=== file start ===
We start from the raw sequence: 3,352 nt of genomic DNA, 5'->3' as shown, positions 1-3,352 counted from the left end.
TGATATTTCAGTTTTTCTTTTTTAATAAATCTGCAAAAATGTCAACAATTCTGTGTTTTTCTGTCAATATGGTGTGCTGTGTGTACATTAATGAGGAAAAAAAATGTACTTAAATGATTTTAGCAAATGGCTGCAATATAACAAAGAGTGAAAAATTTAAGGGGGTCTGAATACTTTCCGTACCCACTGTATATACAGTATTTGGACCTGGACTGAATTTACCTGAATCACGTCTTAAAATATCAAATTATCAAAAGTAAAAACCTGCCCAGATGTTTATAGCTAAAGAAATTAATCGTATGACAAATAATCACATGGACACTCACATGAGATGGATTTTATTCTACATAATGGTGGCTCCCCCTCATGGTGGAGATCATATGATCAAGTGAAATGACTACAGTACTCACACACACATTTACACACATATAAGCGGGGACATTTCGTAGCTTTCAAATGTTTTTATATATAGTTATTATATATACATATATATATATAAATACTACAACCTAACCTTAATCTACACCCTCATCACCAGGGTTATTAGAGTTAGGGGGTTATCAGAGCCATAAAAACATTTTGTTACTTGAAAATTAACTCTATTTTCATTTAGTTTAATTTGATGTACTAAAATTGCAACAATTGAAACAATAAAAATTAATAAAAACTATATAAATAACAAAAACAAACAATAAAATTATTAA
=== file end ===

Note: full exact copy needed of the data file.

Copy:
We start from the raw sequence: 3,352 nt of genomic DNA, 5'->3' as shown, positions 1-3,352 counted from the left end.
TGATATTTCAGTTTTTCTTTTTTAATAAATCTGCAAAAATGTCAACAATTCTGTGTTTTTCTGTCAATATGGTGTGCTGTGTGTACATTAATGAGGAAAAAAAATGTACTTAAATGATTTTAGCAAATGGCTGCAATATAACAAAGAGTGAAAAATTTAAGGGGGTCTGAATACTTTCCGTACCCACTGTATATACAGTATTTGGACCTGGACTGAATTTACCTGAATCACGTCTTAAAATATCAAATTATCAAAAGTAAAAACCTGCCCAGATGTTTATAGCTAAAGAAATTAATCGTATGACAAATAATCACATGGACACTCACATGAGATGGATTTTATTCTACATAATGGTGGCTCCCCCTCATGGTGGAGATCATATGATCAAGTGAAATGACTACAGTACTCACACACACATTTACACACATATAAGCGGGGACATTTCGTAGCTTTCAAATGTTTTTATATATAGTTATTATATATACATATATATATATAAATACTACAACCTAACCTTAATCTACACCCTCATCACCAGGGTTATTAGAGTTAGGGGGTTATCAGAGCCATAAAAACATTTTGTTACTTGAAAATTAACTCTATTTTCATTTAGTTTAATTTGATGTACTAAAATTGCAACAATTGAAACAATAAAAATTAATAAAAACTATATAAATAACAAAAACAAACAATAAAATTATTAA